Pluribus AM: States turn to nuclear; Mo. voter ID law survives challenge; the most expensive race of the year

Good morning, it’s Friday, Oct. 14, 2022. In today’s edition, Va., W.Va. turn to nuclear; Mo. Gov. vetoes tax rebates; and we spotlight the most expensive campaign in America:

Top Stories

ENERGY: Virginia House Speaker Todd Gilbert (R) and West Virginia House Speaker Roger Hanshaw (R) will push to bring advanced nuclear energy sources, including small modular nuclear reactors, to rural regions of their states. The announcement comes after Virginia Gov. Glenn Youngkin (R) said he wanted a modular reactor in Southwest Virginia. West Virginia recently repealed a ban on developing nuclear energy sources. (Cardinal News)

FLORIDA: Gov. Ron DeSantis (R) issued an executive order allowing additional early voting days and new “super site” polling locations in Charlotte, Lee and Sarasota counties as they struggle to recover from Hurricane Ian. The order also allows voters to request absentee ballots be sent to locations other than their address on record. The order came after Secretary of State Cord Byrd recommended flexibility. (Florida Politics)

NEW JERSEY: Democrats in the state legislature have introduced a measure that would require gun owners to buy insurance and complete a safety training course in order to carry firearms in public. The bill would bar handguns from public spaces including bars, beaches, stadiums and day care centers. (New York Times)

CALIFORNIA: The state Coastal Commission has given approval to a $140 million desalination plant on Orange County’s Dana Point. The commission had rejected another proposed plant in May, but its decision now suggests regulators “see a place for new seawater desalination plants in California to bolster water supplies.” (CalMatters)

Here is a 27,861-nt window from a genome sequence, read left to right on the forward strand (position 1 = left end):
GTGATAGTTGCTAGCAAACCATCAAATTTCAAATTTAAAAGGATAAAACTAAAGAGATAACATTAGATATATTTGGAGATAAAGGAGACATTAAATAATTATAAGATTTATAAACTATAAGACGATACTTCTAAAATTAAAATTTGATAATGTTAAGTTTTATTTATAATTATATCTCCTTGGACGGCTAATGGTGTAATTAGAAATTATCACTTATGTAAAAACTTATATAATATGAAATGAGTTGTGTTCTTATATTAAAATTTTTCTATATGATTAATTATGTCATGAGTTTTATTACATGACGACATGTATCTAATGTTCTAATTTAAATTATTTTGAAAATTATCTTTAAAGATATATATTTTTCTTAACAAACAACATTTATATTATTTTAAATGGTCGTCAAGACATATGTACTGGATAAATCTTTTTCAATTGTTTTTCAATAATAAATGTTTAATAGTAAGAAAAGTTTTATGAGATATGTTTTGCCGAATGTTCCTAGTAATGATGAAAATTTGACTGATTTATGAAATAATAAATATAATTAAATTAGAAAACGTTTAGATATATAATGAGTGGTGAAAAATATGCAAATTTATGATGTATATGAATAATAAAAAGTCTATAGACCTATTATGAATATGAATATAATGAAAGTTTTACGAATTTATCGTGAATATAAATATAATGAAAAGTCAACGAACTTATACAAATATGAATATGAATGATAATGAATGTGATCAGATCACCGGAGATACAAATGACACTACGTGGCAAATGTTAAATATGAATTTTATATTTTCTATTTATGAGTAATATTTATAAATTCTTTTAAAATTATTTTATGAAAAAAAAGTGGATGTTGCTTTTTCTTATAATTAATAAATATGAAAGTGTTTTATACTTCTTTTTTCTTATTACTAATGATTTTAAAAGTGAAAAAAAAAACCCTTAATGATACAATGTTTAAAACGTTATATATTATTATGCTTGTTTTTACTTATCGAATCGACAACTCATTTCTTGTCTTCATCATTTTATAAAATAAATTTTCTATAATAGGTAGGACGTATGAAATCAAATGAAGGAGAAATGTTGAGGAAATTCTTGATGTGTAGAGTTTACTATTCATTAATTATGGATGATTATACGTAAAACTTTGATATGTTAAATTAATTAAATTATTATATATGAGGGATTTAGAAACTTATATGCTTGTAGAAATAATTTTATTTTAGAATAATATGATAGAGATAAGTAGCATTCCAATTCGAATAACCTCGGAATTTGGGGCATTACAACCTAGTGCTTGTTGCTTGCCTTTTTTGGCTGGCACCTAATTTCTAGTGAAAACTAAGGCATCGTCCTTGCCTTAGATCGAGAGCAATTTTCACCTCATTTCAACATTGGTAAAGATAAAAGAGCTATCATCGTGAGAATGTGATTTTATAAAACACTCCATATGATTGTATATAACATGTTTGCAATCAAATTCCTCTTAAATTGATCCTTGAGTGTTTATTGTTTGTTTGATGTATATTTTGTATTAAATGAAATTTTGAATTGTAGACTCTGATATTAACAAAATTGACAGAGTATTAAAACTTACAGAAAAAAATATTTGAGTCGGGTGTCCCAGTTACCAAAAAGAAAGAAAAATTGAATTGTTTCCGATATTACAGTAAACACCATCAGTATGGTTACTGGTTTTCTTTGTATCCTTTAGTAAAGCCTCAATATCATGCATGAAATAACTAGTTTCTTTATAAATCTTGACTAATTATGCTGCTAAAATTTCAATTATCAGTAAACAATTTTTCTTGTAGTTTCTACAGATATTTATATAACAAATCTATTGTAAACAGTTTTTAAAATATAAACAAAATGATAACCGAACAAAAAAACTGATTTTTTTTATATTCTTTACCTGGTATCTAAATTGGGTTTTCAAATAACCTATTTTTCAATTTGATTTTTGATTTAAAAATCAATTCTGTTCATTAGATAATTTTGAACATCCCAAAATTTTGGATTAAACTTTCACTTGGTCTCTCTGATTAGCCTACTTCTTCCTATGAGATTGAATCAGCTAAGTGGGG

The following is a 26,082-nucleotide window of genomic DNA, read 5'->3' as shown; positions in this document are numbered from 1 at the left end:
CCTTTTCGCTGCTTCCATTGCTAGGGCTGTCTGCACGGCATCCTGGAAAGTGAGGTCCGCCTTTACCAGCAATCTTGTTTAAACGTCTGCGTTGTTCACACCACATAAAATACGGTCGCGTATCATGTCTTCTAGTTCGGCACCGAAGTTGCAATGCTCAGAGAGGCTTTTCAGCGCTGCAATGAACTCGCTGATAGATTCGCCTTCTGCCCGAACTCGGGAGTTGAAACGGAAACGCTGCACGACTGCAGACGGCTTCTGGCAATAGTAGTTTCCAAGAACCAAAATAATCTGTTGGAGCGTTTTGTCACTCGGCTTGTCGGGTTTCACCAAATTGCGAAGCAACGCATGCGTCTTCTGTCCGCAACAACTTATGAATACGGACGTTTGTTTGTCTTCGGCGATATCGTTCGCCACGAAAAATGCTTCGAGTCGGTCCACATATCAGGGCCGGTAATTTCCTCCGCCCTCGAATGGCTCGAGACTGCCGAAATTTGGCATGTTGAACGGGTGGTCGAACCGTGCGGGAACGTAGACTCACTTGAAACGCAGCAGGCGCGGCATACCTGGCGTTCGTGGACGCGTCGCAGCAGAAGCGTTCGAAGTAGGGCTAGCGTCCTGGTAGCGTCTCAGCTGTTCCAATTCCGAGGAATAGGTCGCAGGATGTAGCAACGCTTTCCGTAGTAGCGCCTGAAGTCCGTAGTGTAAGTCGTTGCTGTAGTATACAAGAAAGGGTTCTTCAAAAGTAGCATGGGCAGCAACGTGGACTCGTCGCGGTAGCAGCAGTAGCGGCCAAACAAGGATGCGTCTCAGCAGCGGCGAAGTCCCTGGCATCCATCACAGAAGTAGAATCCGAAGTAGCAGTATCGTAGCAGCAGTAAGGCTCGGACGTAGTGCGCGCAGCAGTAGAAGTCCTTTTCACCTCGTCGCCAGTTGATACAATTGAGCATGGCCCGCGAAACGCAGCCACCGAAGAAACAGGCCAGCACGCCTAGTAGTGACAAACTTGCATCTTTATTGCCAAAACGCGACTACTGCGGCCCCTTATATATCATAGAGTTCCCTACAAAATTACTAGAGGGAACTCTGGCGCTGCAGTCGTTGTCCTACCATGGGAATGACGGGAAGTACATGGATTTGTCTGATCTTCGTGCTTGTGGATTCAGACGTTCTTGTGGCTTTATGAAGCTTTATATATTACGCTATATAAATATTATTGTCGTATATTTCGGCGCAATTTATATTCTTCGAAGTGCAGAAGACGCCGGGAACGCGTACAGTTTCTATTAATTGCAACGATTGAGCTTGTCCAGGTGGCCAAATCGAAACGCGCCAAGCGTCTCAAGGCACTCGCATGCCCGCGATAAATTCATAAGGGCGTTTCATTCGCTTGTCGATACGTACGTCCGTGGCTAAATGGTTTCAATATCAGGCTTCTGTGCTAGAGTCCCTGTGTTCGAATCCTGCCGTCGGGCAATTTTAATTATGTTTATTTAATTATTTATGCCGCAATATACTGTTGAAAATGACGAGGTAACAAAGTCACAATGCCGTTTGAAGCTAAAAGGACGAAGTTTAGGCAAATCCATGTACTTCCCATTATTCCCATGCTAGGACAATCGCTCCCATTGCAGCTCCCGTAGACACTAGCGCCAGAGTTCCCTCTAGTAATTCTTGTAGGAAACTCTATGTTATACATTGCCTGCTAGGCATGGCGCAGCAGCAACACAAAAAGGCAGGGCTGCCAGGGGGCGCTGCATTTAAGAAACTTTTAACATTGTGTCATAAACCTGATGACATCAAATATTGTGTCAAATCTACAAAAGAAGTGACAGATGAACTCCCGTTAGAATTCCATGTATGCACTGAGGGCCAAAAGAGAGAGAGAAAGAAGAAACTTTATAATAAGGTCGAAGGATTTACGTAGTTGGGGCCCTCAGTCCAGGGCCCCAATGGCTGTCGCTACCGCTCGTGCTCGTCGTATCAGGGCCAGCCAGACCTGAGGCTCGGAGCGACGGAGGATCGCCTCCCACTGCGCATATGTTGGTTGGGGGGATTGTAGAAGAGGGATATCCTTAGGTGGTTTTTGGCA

TAX REVENUES: Iowa’s Revenue Estimating Conference projected Iowa will see a 2.7% drop in revenue in the current fiscal year after Gov. Kim Reynolds (R) signed legislation lowering tax rates on individuals and corporations. (Des Moines Register) Nevada collected $5.5 billion in tax revenue over the last fiscal year, $1 billion higher than projections, on the strength of booming gaming revenues. (Nevada Independent)

In Politics

CALIFORNIA: Native American tribes and major gaming companies have spent more than half a billion dollars for and against Propositions 26 and 27, making them the most expensive campaigns in the nation this year. Prop. 26 would allow sports betting at casinos and card rooms; Prop. 27 would allow mobile sports betting. The twist: In spite of the big spending, California voters appear ready to defeat both measures. (Pluribus News)

ARIZONA: Former TV broadcaster Kari Lake (R) leads Secretary of State Katie Hobbs (D) 49%-46%, according to a new InsiderAdvantage survey for Fox 10. The same firm showed a statistically tied race last month, with Hobbs up 44%-43%. 

ILLINOIS: Gov. J.B. Pritzker (D) leads state Sen. Darren Bailey (R) 49%-34%, and Libertarian Scott Schluter takes 8% in a new Chicago Sun-Times/WBEZ poll conducted by Public Policy Polling. Pritzker’s favorable ratings among downstate voters are five points higher than Bailey’s.

KENTUCKY: A group opposing an amendment to eliminate the constitutional right to an abortion has raised $3 million, with large donations coming from Planned Parenthood and the ACLU. The campaign in favor of the amendment, Yes for Life, raised just $620,000, most of it from religiously-affiliated groups. (Lexington Herald-Leader)

MISSOURI: A Cole County Circuit Court judge has upheld a new law requiring voters to show a photo identification when they cast their ballots. The ACLU, which brought the case, said they would appeal. A separate case challenges new election reform measures that ban paid solicitation of voter registration applications and bar people from asking a voter to sign up for an absentee ballot. (St. Louis Post-Dispatch)

OREGON: Voters will decide whether to punish lawmakers who skip out on work in a ballot measure this year. Measure 113 would amend the state constitution to prevent lawmakers who have more than 10 unexcused absences from serving future terms. Republicans have used walkouts in recent years to block cap-and-trade legislation in recent years. (Oregonian)

By The Numbers

$2.7 million: The amount Visit Florida will spend on a tourism campaign highlighting 14 areas around the state that weren’t hit by Hurricane Ian. (Florida Politics)

1,783: The weight, in pounds, of Howie, the largest pumpkin ever grown in Colorado. Howie is on display at a Denver garden store for the next few weeks. (Denverite)

Off The Wall

Ocracoke Island is having a “jellyfish jamboree,” after hundreds of cannonball jellyfish washed ashore this week. Click for the spine-tingling photos. (WRAL)